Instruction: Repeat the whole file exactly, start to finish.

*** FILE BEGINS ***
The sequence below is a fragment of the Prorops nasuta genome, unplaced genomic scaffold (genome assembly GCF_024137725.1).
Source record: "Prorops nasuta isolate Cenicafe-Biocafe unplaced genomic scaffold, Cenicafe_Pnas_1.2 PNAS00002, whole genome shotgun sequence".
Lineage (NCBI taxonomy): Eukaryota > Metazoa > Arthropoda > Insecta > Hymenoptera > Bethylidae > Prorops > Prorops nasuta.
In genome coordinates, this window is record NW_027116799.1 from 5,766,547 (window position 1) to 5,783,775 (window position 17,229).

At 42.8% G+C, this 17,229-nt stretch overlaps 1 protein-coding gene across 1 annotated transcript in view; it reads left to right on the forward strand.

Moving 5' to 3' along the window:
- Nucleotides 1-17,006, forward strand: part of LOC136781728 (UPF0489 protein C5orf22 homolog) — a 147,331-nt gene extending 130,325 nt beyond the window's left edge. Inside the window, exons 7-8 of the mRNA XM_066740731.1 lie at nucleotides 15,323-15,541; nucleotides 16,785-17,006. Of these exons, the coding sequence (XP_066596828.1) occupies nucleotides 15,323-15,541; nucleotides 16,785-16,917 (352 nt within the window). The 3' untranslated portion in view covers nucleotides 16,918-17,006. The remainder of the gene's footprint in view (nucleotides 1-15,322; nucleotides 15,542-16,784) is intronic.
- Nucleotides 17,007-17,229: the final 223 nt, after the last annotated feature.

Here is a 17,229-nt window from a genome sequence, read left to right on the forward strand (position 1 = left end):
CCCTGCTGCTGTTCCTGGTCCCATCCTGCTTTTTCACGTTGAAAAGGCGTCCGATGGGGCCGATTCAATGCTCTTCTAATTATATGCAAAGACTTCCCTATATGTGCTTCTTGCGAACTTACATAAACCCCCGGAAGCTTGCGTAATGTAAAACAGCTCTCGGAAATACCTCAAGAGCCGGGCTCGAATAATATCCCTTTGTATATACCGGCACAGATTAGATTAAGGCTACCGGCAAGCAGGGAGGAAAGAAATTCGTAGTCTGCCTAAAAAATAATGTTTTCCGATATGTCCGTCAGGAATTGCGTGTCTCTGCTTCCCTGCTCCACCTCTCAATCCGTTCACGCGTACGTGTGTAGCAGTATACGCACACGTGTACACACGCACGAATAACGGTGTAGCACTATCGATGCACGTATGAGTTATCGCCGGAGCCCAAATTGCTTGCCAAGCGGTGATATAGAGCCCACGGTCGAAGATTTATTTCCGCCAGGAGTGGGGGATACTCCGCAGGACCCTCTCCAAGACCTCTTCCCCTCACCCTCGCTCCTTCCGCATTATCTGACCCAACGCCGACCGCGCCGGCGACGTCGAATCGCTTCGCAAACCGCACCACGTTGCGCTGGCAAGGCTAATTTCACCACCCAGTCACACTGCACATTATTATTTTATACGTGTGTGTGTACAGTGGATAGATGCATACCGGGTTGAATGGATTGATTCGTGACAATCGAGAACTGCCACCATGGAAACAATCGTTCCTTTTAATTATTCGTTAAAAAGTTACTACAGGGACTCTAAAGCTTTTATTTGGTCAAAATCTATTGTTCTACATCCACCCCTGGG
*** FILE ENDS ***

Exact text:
The sequence below is a fragment of the Prorops nasuta genome, unplaced genomic scaffold (genome assembly GCF_024137725.1).
Source record: "Prorops nasuta isolate Cenicafe-Biocafe unplaced genomic scaffold, Cenicafe_Pnas_1.2 PNAS00002, whole genome shotgun sequence".
Lineage (NCBI taxonomy): Eukaryota > Metazoa > Arthropoda > Insecta > Hymenoptera > Bethylidae > Prorops > Prorops nasuta.
In genome coordinates, this window is record NW_027116799.1 from 5,766,547 (window position 1) to 5,783,775 (window position 17,229).

At 42.8% G+C, this 17,229-nt stretch overlaps 1 protein-coding gene across 1 annotated transcript in view; it reads left to right on the forward strand.

Moving 5' to 3' along the window:
- Nucleotides 1-17,006, forward strand: part of LOC136781728 (UPF0489 protein C5orf22 homolog) — a 147,331-nt gene extending 130,325 nt beyond the window's left edge. Inside the window, exons 7-8 of the mRNA XM_066740731.1 lie at nucleotides 15,323-15,541; nucleotides 16,785-17,006. Of these exons, the coding sequence (XP_066596828.1) occupies nucleotides 15,323-15,541; nucleotides 16,785-16,917 (352 nt within the window). The 3' untranslated portion in view covers nucleotides 16,918-17,006. The remainder of the gene's footprint in view (nucleotides 1-15,322; nucleotides 15,542-16,784) is intronic.
- Nucleotides 17,007-17,229: the final 223 nt, after the last annotated feature.

Here is a 17,229-nt window from a genome sequence, read left to right on the forward strand (position 1 = left end):
CCCTGCTGCTGTTCCTGGTCCCATCCTGCTTTTTCACGTTGAAAAGGCGTCCGATGGGGCCGATTCAATGCTCTTCTAATTATATGCAAAGACTTCCCTATATGTGCTTCTTGCGAACTTACATAAACCCCCGGAAGCTTGCGTAATGTAAAACAGCTCTCGGAAATACCTCAAGAGCCGGGCTCGAATAATATCCCTTTGTATATACCGGCACAGATTAGATTAAGGCTACCGGCAAGCAGGGAGGAAAGAAATTCGTAGTCTGCCTAAAAAATAATGTTTTCCGATATGTCCGTCAGGAATTGCGTGTCTCTGCTTCCCTGCTCCACCTCTCAATCCGTTCACGCGTACGTGTGTAGCAGTATACGCACACGTGTACACACGCACGAATAACGGTGTAGCACTATCGATGCACGTATGAGTTATCGCCGGAGCCCAAATTGCTTGCCAAGCGGTGATATAGAGCCCACGGTCGAAGATTTATTTCCGCCAGGAGTGGGGGATACTCCGCAGGACCCTCTCCAAGACCTCTTCCCCTCACCCTCGCTCCTTCCGCATTATCTGACCCAACGCCGACCGCGCCGGCGACGTCGAATCGCTTCGCAAACCGCACCACGTTGCGCTGGCAAGGCTAATTTCACCACCCAGTCACACTGCACATTATTATTTTATACGTGTGTGTGTACAGTGGATAGATGCATACCGGGTTGAATGGATTGATTCGTGACAATCGAGAACTGCCACCATGGAAACAATCGTTCCTTTTAATTATTCGTTAAAAAGTTACTACAGGGACTCTAAAGCTTTTATTTGGTCAAAATCTATTGTTCTACATCCACCCCTGGG